Part II: CJI Ramana - media darling, government’s friend, nation’s ‘Manchivadu’
Justice Ramana’s tenure will be recalled more for the media presence and off-the-court optics than for sound constitutional interpretations of law, or balanced judicial administration, writes Justice K Chandru
Uploaded 20 September, 2022
Part 1 described the colourful career of NV Ramana, from his student-activist days to his elevation as India’s 48th Chief Justice. Ramana had an esoteric judicial career growth despite a non-bailable arrest warrant that was pending against him for a long time, and his ties with the TDP.
Part I: Justice Ramana’s rise to CJI post despite chequered legal history
Andhra Pradesh Chief Minister Jagan Mohan Reddy’s attempts to thwart his appointment as CJI failed. In March 2021, the Supreme Court issued a statement saying it had dismissed Jagan’s complaint against Ramana, next in line to be the CJI. Thus, Ramana reached the highest portals of power despite heavy odds against him.
Earlier, when four judges of the Supreme Court held a press conference — the first time in the history of judiciary in India — to complain about the arbitrary nature of the CJI allotting court work in the guise of being the master of rolls, NV Ramana was never part of that controversy. As yet a Supreme Court judge, he had silently watched this from the sidelines. When he actually took over the reins of power, it was interesting to see how he exercised that power.
As a master of roll when routine matters are allotted to different benches, the “sensitive” matters require special order from CJI for allotment to different benches or to his own bench. Under that category, Justice Ramana had as many as 926 sensitive matters to be assigned and no one knows how he assigned matters and how many matters without assignment were kept pending. Also, one does not have details how he had distributed those matters to his brethren.
During Ramana’s time as Chief Justice, the Supreme Court did not exercise its power of judicial review in 53 cases requiring a Constitution bench (which comprises five or more judges). These 53 cases saw no progress in Ramana’s court, much like in his predecessors’ courts.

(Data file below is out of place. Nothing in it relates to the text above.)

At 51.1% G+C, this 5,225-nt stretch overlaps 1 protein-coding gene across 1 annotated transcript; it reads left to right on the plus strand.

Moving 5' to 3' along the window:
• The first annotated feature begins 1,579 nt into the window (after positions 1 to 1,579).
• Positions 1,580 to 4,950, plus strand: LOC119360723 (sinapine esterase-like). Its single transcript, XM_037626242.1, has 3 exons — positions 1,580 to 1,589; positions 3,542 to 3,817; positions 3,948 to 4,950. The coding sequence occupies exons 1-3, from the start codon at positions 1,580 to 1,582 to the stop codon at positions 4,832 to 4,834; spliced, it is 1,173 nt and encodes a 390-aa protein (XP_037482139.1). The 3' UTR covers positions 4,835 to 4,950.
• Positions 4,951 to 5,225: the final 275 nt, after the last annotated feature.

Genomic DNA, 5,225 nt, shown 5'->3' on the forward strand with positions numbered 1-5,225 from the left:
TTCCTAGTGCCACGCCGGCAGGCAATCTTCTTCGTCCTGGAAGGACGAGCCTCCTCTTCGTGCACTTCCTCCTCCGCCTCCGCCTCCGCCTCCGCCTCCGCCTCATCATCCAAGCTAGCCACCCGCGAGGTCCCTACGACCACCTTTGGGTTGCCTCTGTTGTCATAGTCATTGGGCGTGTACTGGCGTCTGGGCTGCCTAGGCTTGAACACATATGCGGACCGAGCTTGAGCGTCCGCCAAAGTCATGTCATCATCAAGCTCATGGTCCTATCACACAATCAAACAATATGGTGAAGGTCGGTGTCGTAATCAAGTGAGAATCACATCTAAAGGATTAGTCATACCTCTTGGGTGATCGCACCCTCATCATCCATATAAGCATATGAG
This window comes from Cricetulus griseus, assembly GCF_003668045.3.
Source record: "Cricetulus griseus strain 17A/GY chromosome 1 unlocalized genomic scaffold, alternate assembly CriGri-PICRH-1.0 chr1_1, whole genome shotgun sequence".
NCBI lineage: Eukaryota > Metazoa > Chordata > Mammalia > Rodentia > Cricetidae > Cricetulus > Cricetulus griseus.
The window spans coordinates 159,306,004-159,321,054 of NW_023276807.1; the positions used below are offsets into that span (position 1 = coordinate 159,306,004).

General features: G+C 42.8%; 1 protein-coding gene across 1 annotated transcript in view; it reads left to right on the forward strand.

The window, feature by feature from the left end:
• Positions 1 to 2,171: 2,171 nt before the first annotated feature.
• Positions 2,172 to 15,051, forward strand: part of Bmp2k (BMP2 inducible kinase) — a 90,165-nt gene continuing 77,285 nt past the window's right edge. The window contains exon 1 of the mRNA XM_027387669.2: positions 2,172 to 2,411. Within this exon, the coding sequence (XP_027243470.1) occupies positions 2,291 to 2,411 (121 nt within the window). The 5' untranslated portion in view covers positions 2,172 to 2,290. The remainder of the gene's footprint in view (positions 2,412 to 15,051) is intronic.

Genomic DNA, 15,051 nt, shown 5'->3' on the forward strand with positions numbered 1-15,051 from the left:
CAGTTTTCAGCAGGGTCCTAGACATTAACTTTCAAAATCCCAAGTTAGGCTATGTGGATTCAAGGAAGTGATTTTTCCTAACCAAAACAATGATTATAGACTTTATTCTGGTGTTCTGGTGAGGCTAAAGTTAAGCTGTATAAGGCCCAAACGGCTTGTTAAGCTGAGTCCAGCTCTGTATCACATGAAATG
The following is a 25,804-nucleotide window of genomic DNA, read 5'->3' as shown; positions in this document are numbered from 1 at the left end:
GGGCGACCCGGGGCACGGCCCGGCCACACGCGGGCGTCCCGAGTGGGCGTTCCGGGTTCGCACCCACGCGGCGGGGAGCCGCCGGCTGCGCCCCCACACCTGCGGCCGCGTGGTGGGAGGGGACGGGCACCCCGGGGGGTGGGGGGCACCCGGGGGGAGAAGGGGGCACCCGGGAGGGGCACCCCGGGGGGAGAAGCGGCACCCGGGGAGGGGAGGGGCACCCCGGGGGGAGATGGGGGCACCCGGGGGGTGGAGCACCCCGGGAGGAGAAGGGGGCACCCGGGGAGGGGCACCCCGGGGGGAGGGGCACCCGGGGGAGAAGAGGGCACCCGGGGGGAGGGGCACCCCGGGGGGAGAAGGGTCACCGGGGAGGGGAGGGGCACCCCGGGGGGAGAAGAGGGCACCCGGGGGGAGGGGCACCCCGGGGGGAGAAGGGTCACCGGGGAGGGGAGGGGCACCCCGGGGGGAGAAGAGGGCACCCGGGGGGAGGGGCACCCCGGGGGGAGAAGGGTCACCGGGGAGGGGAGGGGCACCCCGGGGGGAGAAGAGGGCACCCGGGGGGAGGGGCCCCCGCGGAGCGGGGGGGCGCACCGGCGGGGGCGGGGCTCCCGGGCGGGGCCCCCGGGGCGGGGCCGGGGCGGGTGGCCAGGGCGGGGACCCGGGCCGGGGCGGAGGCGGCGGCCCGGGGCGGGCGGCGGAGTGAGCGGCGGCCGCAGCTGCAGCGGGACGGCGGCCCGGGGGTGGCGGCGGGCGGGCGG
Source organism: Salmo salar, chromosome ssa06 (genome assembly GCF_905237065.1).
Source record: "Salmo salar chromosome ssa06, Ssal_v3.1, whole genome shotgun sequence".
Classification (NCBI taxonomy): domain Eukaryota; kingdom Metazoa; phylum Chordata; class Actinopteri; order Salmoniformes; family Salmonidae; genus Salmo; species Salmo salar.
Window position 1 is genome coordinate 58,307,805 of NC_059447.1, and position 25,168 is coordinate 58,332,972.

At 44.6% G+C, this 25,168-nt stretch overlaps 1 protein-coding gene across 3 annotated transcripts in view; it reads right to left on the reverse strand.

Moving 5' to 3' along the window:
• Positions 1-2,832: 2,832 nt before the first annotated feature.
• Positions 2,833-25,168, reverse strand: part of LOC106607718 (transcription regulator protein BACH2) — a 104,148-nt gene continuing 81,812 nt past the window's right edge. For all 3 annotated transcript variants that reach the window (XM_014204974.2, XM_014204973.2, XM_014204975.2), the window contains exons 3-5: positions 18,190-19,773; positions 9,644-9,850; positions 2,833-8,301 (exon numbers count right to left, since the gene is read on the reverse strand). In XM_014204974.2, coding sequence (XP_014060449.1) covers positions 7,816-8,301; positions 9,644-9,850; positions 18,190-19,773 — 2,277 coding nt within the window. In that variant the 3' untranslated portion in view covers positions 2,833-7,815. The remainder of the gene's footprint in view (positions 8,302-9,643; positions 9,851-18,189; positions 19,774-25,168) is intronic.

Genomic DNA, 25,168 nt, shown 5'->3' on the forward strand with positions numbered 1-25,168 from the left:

Similarly, little or no progress was apparent in other cases. Among these pending cases are: The repeal of Article 370 withdrawing special status given to J&K (1,115 days), challenge to electoral bonds (1,816 days), Karnataka prescribing uniforms for school students and denying girls permission to wear the hijab (159 days), EWS quota (1,323 days), UAPA challenge (1,105 days) and Citizenship Amendment Act, 2019 (987 days). (The total number of days have been calculated from the date of institution till the date NV Ramana retired.)
During his tenure, except for a few interim orders, Ramana did not write many orders that have a bearing on a Constitutional interpretation of law.
On the other hand, he was busy lecturing in India and abroad. All said and done, the press was fully supportive of the CJI and gave wide coverage not only to his speeches, but also to the off-the-cuff remarks he made sitting on the bench. It can be said safely that he had the best press coverage of any CJI.
In order to manage the media, the first thing Ramana did was to rope in Prasanna Kumar Suryadevara, an officer with the rank of joint secretary in the Ministry of Information & Broadcasting. He appointed Suryadevara as Officer on Special Duty to the CJI, with the rank of additional registrar. His deputation was for a period of three years.
Suryadevara had a chequered history. He joined as a news reader in the All India Radio and later served in the Lok Sabha and the Rajya Sabha. In 2017, he was appointed as the secretary to the Assembly Speaker in Delhi. But, his deputation was curtailed within a year and he was repatriated to his parent department by the Union government.
Angered by this, the Delhi Assembly Speaker moved the Delhi High Court and was rebuffed by the judge, who questioned his anxiety to protect one employee. Suryadevara joined his parent department without waiting, but faced certain disciplinary action. His attempt to move the CAT (Central Administrative Tribunal), Delhi, was not successful. But he could get the charges exonerated by filing departmental appeals.